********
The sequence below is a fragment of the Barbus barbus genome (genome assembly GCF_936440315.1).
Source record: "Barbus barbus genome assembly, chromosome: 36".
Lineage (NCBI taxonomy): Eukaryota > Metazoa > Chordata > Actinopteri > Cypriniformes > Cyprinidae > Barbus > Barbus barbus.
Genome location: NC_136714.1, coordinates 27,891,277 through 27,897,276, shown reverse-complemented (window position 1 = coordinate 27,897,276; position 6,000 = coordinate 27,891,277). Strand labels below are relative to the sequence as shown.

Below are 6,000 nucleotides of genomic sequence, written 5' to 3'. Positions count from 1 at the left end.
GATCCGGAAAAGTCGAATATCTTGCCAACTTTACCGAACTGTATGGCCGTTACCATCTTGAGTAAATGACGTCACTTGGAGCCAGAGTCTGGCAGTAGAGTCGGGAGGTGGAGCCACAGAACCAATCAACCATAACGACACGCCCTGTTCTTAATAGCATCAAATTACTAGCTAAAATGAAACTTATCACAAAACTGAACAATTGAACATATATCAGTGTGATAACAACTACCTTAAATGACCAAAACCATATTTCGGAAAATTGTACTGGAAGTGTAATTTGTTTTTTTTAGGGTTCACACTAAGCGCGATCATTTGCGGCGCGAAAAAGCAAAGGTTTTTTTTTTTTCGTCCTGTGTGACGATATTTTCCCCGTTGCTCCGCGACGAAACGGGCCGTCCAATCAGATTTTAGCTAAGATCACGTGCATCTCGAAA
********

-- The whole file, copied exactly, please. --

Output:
The sequence below is a fragment of the Barbus barbus genome (genome assembly GCF_936440315.1).
Source record: "Barbus barbus genome assembly, chromosome: 36".
Lineage (NCBI taxonomy): Eukaryota > Metazoa > Chordata > Actinopteri > Cypriniformes > Cyprinidae > Barbus > Barbus barbus.
Genome location: NC_136714.1, coordinates 27,891,277 through 27,897,276, shown reverse-complemented (window position 1 = coordinate 27,897,276; position 6,000 = coordinate 27,891,277). Strand labels below are relative to the sequence as shown.

Below are 6,000 nucleotides of genomic sequence, written 5' to 3'. Positions count from 1 at the left end.
GATCCGGAAAAGTCGAATATCTTGCCAACTTTACCGAACTGTATGGCCGTTACCATCTTGAGTAAATGACGTCACTTGGAGCCAGAGTCTGGCAGTAGAGTCGGGAGGTGGAGCCACAGAACCAATCAACCATAACGACACGCCCTGTTCTTAATAGCATCAAATTACTAGCTAAAATGAAACTTATCACAAAACTGAACAATTGAACATATATCAGTGTGATAACAACTACCTTAAATGACCAAAACCATATTTCGGAAAATTGTACTGGAAGTGTAATTTGTTTTTTTTAGGGTTCACACTAAGCGCGATCATTTGCGGCGCGAAAAAGCAAAGGTTTTTTTTTTTTCGTCCTGTGTGACGATATTTTCCCCGTTGCTCCGCGACGAAACGGGCCGTCCAATCAGATTTTAGCTAAGATCACGTGCATCTCGAAA